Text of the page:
This landmark historical account shines a light on a part of American history that must be remembered. (author's note, centers and camps, timeline, glossary, abbreviations, contributor notes, sources, excerpt permissions, resources, index)
— Kirkus Reviews, STARRED
In When Can We Go Back to America?, Susan Kamei relates the whole range of Japanese American experiences during World War II—from the camps to the courtrooms, from the soldiers of the segregated 442nd Regimental Combat Team to the draft resisters—restoring a much-needed sense of agency to people who triumphed over prejudice during a period of nationwide fear. At a time when Asian Americans face new threats in their own homeland, When Can We Go Back to America? is a bracing reminder of the challenges facing minorities—and their hard-earned successes.
— Robert Asahina
When Can We Go Back to America? is spell-binding tour de force that illuminates the heart-wrenching reality of lives forever changed by a national atrocity of inhumane proportions. In drawing upon first-hand accounts of those incarcerated, Kamei has created a moving record that shows the consequences of unchecked political power. For those examining the case for reparations for Black American descendants of slavery in the United States, some events are frighteningly familiar—denying a disfavored group the right to own property or vote, rounding up innocent unsuspecting people at gunpoint and rendering them homeless, and confiscating and appropriating their property. The hitherto untold stories of confusion, disbelief, frustration, anger, protest, and resolve provide a legacy of inspiration for current and future generations. They also serve as a warning of what can happen when racism and hysteria drive our nation’s thinking instead of justice.
— A. Kirsten Mullen and William A. Darity Jr.
The incarceration of 120,000 persons of Japanese ancestry is often characterized as a tragic “mistake” arising from wartime hysteria. Susan Kamei’s absorbing page-turner reveals that what happened was no mistake—the reasons asserted to justify forcing these Americans at gunpoint into concentration camps were entirely made up—and the government knew it at the time. She deftly synthesizes crisp historical narrative with powerful first-person accounts to illustrate the perils to democracy when “alternative facts” hold sway over the real ones. Despite being unjustly targeted, the voices of incarcerated Japanese Americans show their unwavering faith in America, and their stories provide important lessons for our country’s present and its future.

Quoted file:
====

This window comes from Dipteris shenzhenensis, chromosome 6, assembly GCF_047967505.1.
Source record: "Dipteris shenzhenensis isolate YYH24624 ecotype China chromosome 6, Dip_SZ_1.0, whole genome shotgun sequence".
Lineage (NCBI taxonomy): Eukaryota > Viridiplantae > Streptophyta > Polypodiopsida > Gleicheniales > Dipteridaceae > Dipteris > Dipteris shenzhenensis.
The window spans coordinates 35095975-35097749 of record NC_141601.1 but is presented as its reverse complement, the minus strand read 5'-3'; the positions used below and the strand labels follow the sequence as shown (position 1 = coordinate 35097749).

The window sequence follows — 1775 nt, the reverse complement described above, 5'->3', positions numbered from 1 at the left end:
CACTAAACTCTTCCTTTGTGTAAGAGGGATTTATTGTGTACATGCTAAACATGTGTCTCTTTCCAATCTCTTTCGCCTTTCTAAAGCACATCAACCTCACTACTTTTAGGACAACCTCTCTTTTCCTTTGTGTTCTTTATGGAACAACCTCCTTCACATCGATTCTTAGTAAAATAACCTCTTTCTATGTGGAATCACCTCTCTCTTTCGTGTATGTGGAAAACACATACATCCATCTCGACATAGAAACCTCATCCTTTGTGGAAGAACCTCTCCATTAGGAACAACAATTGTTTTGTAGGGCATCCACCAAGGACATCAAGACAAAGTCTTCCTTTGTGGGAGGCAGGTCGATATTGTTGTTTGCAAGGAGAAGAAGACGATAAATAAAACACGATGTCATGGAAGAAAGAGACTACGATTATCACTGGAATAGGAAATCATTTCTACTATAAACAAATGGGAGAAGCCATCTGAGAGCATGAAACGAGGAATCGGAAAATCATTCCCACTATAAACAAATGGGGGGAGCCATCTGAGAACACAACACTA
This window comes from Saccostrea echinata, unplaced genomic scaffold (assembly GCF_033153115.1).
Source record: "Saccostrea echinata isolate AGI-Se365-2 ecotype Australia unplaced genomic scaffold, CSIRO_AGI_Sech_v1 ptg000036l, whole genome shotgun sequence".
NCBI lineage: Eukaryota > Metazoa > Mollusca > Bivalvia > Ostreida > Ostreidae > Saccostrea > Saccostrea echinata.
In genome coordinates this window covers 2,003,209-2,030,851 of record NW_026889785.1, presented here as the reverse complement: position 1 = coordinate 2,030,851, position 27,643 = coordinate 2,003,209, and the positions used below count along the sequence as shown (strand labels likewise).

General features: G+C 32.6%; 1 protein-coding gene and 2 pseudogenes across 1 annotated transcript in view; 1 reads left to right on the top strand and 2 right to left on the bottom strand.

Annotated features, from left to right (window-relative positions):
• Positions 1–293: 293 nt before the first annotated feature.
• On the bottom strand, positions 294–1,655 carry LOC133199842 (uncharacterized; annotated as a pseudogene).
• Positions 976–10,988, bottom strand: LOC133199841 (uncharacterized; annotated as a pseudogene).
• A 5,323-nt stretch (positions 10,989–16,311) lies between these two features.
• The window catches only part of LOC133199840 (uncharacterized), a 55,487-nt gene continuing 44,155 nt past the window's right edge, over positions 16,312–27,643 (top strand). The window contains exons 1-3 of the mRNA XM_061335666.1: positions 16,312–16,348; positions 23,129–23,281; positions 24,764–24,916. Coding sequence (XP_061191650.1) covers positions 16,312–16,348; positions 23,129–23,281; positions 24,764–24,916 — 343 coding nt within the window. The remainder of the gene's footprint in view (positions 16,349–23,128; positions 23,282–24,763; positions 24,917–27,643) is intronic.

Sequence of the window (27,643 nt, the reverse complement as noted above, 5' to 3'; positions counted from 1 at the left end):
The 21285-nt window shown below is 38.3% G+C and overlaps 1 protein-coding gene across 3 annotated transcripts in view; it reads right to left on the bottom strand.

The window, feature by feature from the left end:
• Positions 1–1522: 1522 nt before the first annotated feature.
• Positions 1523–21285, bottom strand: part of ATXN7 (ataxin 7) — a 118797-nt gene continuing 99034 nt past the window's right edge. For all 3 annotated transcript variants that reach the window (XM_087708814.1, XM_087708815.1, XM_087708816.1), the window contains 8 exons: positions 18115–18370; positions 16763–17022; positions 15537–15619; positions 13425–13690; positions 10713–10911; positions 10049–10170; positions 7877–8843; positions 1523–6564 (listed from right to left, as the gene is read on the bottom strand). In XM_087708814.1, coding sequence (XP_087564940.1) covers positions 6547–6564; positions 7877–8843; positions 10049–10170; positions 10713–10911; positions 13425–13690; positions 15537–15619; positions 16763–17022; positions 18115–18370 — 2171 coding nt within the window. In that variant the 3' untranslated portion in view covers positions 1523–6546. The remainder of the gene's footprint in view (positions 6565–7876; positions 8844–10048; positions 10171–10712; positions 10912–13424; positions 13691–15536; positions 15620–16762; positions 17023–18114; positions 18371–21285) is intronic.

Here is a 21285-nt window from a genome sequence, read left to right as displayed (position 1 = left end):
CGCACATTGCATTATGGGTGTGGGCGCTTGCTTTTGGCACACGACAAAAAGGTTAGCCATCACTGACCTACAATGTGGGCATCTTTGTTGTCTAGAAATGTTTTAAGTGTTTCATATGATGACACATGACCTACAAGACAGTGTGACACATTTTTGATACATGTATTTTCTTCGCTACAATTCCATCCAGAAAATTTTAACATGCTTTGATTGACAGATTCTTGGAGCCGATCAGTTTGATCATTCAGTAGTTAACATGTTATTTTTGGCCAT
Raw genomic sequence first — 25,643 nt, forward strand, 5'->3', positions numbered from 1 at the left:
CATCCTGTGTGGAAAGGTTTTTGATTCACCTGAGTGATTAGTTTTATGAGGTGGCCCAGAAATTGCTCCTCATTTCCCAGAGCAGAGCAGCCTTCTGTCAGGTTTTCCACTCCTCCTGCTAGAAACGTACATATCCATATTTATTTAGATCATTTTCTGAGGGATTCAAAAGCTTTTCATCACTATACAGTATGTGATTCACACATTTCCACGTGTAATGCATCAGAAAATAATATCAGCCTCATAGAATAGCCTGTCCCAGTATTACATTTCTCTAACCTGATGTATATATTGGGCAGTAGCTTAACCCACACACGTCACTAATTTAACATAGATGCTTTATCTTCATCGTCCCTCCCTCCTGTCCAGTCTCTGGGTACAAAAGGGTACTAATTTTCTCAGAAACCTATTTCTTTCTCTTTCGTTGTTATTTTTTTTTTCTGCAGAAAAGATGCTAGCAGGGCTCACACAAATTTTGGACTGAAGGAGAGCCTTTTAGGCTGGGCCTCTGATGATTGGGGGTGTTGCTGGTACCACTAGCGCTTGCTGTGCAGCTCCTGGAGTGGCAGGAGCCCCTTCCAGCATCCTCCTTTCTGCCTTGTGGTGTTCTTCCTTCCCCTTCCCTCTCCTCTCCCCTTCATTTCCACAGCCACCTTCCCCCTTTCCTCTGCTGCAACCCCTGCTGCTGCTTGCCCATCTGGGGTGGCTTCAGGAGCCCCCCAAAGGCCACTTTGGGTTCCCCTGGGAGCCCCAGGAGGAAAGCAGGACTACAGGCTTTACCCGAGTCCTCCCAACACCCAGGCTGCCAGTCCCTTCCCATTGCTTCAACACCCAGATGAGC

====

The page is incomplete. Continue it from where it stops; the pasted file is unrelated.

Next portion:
— Donald K. Tamaki
When Can We Go Back to America? provides readers with an immersive look at the experience of Japanese incarceration during World War II. Teeming with first-hand accounts of both the experience in the camps and the fight over what incarceration did and should mean to the American nation as a whole, Susan Kamei's book is an invaluable resource for any related history course. In addition, thanks to the richness of the material captured in a single volume, the text is brimming with opportunities to teach critical thinking skills suitable for any History or English course.
— Jason LaBau
The voices of the incarcerated Japanese Americans in When Can We Go Back to America? pack a gut-wrenching punch. Their raw emotions force the reader to step back and consider what it is like to be imprisoned by the US government for an indeterminate amount of time without regard to one’s innocence. The power of their stories compel us to face up to our country’s past, a necessary step towards having a more just society today and in the future.
— Ronald K. Ikejiri